Let's spell it out: the literacy drive isn't working
English speakers worldwide share a determination not to address the irregularities of English spelling. But they haven't always avoided the problem. In the first half of the 20th century, there was greater understanding of what makes learning to read and write English difficult, and what should be done about it.
In 1953, the House of Commons passed a Spelling Reform Act. In 1963-64, London University's Institute of Education and the National Foundation for Educational Research launched a survey to investigate whether English spelling impeded the acquisition of literacy, and what could be done about it.
It found: a simpler spelling system allows children to learn to read and write far more quickly; those who cannot cope with traditional spelling can make good progress when using more phonemic spellings; a more regular system for spelling improves pupils' motivation, producing a more positive attitude to learning and greater enjoyment of it.
The research project used the Initial Teaching Alphabet (ITA). Teachers who took part in the study were so amazed to see even their slowest pupils learning to read and write so much better that they wanted to carry on using it. They believed that once children had grasped the alphabetic principle with ITA, they would be able to switch to normal English spelling and continue improving. Thus ITA was adopted in Anglophone schools across the world.
The brightest children switched from ITA to traditional spelling easily, but lower ability children could not cope, and after a decade the ITA strategy was regarded a failure. Unfortunately, its prolonged use obliterated the findings of the 1963-64 research and the clearly established need to simplify spelling.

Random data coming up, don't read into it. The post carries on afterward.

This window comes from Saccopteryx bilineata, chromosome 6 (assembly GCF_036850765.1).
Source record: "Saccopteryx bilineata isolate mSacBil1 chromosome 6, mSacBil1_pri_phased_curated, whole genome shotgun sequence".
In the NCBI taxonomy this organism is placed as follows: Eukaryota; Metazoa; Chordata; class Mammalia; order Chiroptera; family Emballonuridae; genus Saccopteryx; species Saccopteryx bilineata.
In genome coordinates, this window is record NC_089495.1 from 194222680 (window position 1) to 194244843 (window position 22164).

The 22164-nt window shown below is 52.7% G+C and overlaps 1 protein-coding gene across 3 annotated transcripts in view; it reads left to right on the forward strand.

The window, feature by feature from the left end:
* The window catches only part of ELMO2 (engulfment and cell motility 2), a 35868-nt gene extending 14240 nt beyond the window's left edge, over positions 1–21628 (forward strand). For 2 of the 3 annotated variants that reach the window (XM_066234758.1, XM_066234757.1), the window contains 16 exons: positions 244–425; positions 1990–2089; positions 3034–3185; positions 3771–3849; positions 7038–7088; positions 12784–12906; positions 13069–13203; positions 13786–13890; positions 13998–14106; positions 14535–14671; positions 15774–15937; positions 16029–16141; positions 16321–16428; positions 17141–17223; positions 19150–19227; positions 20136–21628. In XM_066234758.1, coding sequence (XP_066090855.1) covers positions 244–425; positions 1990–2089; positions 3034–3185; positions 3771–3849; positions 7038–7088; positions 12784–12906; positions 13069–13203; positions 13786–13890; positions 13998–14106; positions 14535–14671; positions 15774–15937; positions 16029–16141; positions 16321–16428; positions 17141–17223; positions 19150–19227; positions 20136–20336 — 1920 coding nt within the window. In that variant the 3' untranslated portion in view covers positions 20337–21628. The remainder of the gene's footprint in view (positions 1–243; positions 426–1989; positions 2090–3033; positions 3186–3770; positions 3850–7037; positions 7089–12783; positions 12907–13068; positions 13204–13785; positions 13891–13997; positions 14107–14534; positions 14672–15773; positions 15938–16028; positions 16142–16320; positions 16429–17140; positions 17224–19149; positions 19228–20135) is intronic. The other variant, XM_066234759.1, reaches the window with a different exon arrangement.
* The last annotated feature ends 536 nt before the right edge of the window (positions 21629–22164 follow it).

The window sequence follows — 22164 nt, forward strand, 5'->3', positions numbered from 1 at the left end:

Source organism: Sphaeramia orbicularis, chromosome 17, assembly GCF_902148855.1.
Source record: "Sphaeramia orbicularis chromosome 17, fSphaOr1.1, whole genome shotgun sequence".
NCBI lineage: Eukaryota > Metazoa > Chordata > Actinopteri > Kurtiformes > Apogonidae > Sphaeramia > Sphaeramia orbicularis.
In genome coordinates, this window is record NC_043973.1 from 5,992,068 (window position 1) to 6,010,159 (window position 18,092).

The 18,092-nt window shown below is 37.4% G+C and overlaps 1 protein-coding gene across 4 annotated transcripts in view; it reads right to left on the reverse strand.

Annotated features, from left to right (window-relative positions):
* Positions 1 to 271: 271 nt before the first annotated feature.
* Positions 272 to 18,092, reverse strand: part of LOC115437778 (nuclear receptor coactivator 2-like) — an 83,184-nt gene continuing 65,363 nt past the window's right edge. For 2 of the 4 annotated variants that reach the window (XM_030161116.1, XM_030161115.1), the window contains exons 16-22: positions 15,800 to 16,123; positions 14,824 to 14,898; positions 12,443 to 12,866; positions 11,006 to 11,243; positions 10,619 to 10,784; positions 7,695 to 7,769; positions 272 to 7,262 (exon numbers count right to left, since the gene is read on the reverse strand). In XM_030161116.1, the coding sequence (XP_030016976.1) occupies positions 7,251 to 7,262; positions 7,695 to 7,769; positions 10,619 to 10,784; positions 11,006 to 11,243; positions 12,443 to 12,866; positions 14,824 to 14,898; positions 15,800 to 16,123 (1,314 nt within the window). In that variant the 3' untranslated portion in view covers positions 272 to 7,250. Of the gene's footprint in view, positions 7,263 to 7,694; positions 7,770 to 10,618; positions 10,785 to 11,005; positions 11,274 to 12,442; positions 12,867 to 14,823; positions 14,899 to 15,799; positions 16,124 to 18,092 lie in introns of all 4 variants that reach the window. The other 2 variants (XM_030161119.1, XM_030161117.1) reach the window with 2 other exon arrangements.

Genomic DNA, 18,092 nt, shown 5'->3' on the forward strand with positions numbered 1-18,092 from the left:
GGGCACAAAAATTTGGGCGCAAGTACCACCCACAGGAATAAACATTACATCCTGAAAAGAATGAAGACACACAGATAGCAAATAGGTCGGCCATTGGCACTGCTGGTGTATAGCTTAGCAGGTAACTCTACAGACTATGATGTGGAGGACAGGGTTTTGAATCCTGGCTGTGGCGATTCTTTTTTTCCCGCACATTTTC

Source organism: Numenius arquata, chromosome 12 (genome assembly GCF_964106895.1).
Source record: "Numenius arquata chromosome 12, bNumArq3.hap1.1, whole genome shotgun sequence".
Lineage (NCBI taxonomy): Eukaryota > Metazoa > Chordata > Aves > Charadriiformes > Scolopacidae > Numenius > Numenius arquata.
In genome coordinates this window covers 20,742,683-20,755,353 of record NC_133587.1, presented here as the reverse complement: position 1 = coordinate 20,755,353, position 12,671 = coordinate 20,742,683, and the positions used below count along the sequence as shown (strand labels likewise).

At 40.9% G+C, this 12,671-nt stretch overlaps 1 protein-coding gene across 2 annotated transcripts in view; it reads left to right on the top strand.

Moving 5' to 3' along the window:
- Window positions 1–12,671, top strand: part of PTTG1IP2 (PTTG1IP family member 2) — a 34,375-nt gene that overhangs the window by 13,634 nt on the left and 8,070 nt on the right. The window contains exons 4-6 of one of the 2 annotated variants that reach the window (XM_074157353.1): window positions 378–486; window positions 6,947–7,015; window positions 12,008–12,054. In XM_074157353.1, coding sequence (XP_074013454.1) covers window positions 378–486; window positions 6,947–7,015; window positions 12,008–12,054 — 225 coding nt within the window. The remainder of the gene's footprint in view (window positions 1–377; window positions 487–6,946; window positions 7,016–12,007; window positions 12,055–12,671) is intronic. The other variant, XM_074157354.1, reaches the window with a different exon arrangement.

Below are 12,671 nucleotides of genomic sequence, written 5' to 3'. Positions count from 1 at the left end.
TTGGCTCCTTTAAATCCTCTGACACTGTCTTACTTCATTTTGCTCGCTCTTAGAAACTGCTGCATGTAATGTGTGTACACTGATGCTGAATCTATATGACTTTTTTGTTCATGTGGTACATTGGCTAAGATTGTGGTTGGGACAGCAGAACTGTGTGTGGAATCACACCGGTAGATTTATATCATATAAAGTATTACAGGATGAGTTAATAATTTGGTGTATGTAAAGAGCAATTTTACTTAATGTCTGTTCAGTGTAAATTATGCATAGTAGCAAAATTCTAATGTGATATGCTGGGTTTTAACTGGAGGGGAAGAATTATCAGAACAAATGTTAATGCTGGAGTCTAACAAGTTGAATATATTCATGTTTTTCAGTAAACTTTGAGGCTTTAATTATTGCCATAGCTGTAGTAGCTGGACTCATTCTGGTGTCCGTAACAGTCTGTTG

The literacy strategy is failing because it is also being defeated by the irregularities of English spelling, just as ITA was. The currently favoured phonics approach shields children from the harsher realities of English spelling for as long as possible. They meet only the absolute minimum of unpredictably spelt words for the first few years, so nearly all of them make good progress. For roughly a quarter of learners, progress slows down, comes to a standstill, or regresses, when they are confronted with increasing numbers of the 3,500 common English words that are only partially phonic (for example, although) or completely unphonic (for example, quay). These children do not manage to progress beyond the reading level appropriate for nine-year-olds; in spelling, they don't even reach that.
Why don't we finally take note of the results of the 1963-64 research and make English more learner-friendly? Children spend two to three years learning English phonics (for example, but, bed, sister) and then another 10 learning to disobey them (for example, country, said, system). That is why we have to spend millions of pounds and a lot of energy, year after year, on measures to improve literacy rates.
Spelling simplification could make our children's lives less frustrating - and save money. It requires allowing children to continue using most of the phonic rules which are taught in their first three years at school.
Masha Bell is a retired secondary teacher of modern languages and English